Context-dependent dispersal, public information, and heterospecific attraction in newts
Dispersal is one of the main processes that determine community structure. Individuals make dispersal decisions according to environmental and/or social cues that reflect the fitness prospects in a given patch. The presence and abundance of heterospecifics within the same ecological guild, and/or their breeding success, may act as public information that influences movement decisions. To date, most studies investigating the role of heterospecific attraction have focused on habitat choice, using both experimental and correlational approaches. The present study is the first to examine how long-term variation in heterospecific density in breeding patches may affect dispersal patterns in spatially structured populations. We investigate how the dispersal decisions of the great crested newt (Triturus cristatus) are related to the variable density of two other newt species, the alpine newt (Ichthyosaura alpestris) and the palmate newt (Lissotriton helveticus). To examine this issue, we used capture–recapture data collected in an experimental pond network over a 20-year period. The results revealed that the great crested newt’s dispersal is context dependent and is affected by variation in heterospecific density: individuals were less likely to emigrate from ponds with high heterospecific density and were more likely to immigrate to ponds with high heterospecific density. These findings suggest that individuals adjust their dispersal decisions at least partly based on public information provided by heterospecifics. This mechanism may play a critical role in the dynamics of spatially structured populations and community functioning.
KeywordsDispersal Heterospecific attraction Public information Triturus cristatus Ichthyosaura alpestris Lissotriton helveticus
This research program was supported by the Institut Universitaire de France (IUF). The Pierre Vérots Foundation made the long-term monitoring possible by providing the use of a protected area free of intensive agriculture. The Foundation also contributed to the creation of the ponds and the maintenance of the surrounding meadows, as well as providing technical support for newt capture. Furthermore, it provided a well-equipped laboratory, making it possible to mark and measure the newts on site, thus reducing animal stress. We would especially like to thank Benoît Castanier, Jean-Philippe Rabatel and Charles Granat for their valuable assistance. We are also grateful to the Rhône-Alpes region for providing funding for the marking equipment. We would like to warmly thank the numerous students who helped us with the fieldwork, as well as Adeline Dumet and Vanessa Gardette for their assistance.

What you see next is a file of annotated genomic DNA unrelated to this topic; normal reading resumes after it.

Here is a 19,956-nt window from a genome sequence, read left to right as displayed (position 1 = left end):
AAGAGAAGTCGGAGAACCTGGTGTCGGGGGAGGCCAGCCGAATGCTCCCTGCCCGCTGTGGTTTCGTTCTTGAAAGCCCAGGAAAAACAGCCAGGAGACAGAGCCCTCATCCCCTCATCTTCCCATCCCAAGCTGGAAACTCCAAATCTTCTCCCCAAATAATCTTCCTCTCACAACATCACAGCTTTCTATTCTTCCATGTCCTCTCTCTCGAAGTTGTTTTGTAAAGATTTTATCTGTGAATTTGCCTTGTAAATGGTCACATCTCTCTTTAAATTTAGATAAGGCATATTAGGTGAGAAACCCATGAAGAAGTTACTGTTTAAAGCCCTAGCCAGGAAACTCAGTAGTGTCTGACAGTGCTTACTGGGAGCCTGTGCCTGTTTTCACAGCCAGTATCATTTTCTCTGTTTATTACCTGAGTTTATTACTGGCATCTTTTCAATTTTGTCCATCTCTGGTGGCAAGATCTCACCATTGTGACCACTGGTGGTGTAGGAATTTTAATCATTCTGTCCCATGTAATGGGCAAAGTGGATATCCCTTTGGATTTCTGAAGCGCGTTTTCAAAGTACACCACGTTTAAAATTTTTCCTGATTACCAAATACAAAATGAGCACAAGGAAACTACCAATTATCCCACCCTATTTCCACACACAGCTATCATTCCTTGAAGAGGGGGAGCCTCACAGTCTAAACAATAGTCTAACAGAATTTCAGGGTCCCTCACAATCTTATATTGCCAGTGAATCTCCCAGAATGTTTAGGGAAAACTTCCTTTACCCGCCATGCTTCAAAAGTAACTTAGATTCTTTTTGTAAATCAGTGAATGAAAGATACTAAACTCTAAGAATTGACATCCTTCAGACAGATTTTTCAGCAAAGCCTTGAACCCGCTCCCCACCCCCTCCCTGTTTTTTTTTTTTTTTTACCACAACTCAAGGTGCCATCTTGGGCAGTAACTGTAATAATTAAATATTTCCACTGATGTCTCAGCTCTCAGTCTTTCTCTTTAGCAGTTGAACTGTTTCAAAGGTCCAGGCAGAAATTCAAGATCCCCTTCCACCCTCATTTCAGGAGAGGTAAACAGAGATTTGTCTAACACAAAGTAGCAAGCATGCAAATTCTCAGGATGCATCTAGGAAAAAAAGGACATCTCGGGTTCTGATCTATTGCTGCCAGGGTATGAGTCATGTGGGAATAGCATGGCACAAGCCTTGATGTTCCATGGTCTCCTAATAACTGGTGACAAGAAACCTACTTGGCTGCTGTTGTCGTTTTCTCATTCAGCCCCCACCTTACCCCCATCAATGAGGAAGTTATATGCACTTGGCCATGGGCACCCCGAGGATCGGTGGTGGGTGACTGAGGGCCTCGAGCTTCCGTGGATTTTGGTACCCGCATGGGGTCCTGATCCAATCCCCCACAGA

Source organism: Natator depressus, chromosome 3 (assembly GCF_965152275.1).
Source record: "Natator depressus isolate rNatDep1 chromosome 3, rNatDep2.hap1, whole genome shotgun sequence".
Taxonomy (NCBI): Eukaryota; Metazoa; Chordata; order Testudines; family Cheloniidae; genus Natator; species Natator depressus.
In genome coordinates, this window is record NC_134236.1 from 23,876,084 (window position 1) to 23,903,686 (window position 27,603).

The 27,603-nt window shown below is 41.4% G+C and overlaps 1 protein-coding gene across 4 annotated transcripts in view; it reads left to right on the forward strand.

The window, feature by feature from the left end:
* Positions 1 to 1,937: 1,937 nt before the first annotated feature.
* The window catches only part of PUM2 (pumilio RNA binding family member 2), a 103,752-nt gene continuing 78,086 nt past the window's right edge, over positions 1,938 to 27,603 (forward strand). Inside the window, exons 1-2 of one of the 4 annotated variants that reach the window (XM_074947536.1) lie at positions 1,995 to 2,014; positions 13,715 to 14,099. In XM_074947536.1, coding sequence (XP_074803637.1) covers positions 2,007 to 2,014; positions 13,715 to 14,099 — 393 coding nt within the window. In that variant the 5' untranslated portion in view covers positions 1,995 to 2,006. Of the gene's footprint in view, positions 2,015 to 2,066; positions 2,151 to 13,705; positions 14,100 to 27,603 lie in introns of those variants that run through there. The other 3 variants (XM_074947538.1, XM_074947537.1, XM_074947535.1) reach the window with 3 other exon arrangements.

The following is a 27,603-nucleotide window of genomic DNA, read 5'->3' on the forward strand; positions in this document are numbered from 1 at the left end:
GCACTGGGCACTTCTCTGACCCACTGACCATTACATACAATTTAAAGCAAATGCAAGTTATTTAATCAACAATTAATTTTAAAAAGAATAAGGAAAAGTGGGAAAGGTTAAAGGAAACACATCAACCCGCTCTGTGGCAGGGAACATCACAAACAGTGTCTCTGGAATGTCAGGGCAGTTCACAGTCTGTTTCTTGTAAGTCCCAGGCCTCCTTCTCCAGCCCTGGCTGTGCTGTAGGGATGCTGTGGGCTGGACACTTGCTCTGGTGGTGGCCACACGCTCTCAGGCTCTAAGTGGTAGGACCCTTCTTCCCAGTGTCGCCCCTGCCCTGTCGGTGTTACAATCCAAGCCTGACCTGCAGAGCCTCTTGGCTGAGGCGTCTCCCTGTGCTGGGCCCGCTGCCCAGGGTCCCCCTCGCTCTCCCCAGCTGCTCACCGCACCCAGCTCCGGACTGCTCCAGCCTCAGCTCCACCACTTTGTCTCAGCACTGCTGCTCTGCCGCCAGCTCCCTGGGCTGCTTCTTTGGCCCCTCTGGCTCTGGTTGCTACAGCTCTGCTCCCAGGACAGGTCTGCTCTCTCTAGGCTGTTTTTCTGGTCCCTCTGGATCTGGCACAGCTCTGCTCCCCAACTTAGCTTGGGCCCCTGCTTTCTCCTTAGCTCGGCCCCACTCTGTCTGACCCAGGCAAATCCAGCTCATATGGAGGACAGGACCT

Author contribution statement
HC performed modeling and has written the first draft of the manuscript. OG has been in charge of the technical support of the monitoring. PJ has initiated and supervised the monitoring and its exploitation.
- Bonte D, Van Dyck H, Bullock JM, Coulon A, Delgado M, Gibbs M, Lehouck V, Matthysen E, Mustin K, Saastamoinen M, Schtickzelle N, Stevens VM, Vandewoestijne S, Baguette M, Barton K, Benton TG, Chaput-Bardy A, Clobert J, Dytham C, Hovestadt T, Meier CM, Palmer SCF, Turlure C, Travis JMJ (2012) Costs of dispersal. Biol Rev 87:290–312CrossRefGoogle Scholar
- Braz E, Joly P (1993) Micro-habitat use, resource partitioning and ecological succession in a size-structured guild of newt larvae (g. Triturus, Caudata, Amphibia). Archiv Hydrobiol 131:129–139Google Scholar
- Fasola M, Canova L (1992) Feeding habits of Triturus vulgaris, T. cristatus and T. alpestris (Amphibia, Urodela) in the northern apennines (Italy). Ital J Zool 59:273–280Google Scholar
- Joly P, Miaud C (1993) How does a newt find its pond: the role of chemical cues in migrating alpine newt. Ethol Ecol Evol 5:447–455Google Scholar
- Martin E, Caillère L (1982) Local enhancement in the Alpine newt, Triturus alpestris (Amphibia, Urodela) in aquatic phase. CR Biol 294:1105–1108Google Scholar
- Stamps J (2001) Habitat selection by dispersers: integrating proximate and ultimate approaches. In: Clobert J, Danchin E, Dhondt A, Nichols J (eds) Dispersal. Oxford University Press, Oxford, pp 230–242Google Scholar